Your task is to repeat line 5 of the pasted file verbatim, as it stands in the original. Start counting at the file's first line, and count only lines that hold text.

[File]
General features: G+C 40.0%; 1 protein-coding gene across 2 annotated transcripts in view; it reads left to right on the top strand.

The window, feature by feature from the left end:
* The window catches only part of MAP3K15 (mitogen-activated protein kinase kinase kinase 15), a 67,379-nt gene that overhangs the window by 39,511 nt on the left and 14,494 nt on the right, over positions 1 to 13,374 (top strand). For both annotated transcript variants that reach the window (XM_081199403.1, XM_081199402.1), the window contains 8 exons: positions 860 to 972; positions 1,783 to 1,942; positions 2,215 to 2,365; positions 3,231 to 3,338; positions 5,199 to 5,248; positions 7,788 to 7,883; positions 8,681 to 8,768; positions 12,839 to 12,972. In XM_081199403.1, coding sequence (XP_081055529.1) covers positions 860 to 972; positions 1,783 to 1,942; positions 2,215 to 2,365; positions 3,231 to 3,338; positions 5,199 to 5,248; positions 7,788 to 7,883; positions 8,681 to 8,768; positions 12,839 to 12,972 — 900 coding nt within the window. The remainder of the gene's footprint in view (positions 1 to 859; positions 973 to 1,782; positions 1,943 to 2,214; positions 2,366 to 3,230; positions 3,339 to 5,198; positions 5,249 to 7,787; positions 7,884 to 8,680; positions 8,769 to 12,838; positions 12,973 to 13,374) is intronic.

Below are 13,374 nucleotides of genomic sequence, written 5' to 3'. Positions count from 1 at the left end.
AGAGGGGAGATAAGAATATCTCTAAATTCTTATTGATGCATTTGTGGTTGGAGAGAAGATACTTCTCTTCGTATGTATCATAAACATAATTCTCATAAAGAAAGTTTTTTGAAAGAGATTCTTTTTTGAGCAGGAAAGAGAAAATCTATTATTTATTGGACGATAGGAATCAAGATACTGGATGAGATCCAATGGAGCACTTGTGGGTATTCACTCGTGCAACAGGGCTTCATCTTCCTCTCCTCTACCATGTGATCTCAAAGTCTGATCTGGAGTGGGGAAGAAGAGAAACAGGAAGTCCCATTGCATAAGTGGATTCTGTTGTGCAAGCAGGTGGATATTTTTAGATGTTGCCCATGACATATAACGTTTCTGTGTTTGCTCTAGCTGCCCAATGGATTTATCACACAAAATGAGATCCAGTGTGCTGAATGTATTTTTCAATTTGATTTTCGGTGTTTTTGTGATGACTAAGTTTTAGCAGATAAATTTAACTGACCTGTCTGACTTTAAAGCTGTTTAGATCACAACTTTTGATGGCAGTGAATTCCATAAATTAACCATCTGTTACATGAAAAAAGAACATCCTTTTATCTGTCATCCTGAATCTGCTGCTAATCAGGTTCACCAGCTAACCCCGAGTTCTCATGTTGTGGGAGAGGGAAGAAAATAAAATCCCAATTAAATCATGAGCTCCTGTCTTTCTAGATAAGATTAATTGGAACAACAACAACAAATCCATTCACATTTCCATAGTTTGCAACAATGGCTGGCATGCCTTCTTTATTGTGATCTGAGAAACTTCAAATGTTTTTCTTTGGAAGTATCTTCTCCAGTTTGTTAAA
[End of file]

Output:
AGAGGGGAGATAAGAATATCTCTAAATTCTTATTGATGCATTTGTGGTTGGAGAGAAGATACTTCTCTTCGTATGTATCATAAACATAATTCTCATAAAGAAAGTTTTTTGAAAGAGATTCTTTTTTGAGCAGGAAAGAGAAAATCTATTATTTATTGGACGATAGGAATCAAGATACTGGATGAGATCCAATGGAGCACTTGTGGGTATTCACTCGTGCAACAGGGCTTCATCTTCCTCTCCTCTACCATGTGATCTCAAAGTCTGATCTGGAGTGGGGAAGAAGAGAAACAGGAAGTCCCATTGCATAAGTGGATTCTGTTGTGCAAGCAGGTGGATATTTTTAGATGTTGCCCATGACATATAACGTTTCTGTGTTTGCTCTAGCTGCCCAATGGATTTATCACACAAAATGAGATCCAGTGTGCTGAATGTATTTTTCAATTTGATTTTCGGTGTTTTTGTGATGACTAAGTTTTAGCAGATAAATTTAACTGACCTGTCTGACTTTAAAGCTGTTTAGATCACAACTTTTGATGGCAGTGAATTCCATAAATTAACCATCTGTTACATGAAAAAAGAACATCCTTTTATCTGTCATCCTGAATCTGCTGCTAATCAGGTTCACCAGCTAACCCCGAGTTCTCATGTTGTGGGAGAGGGAAGAAAATAAAATCCCAATTAAATCATGAGCTCCTGTCTTTCTAGATAAGATTAATTGGAACAACAACAACAAATCCATTCACATTTCCATAGTTTGCAACAATGGCTGGCATGCCTTCTTTATTGTGATCTGAGAAACTTCAAATGTTTTTCTTTGGAAGTATCTTCTCCAGTTTGTTAAA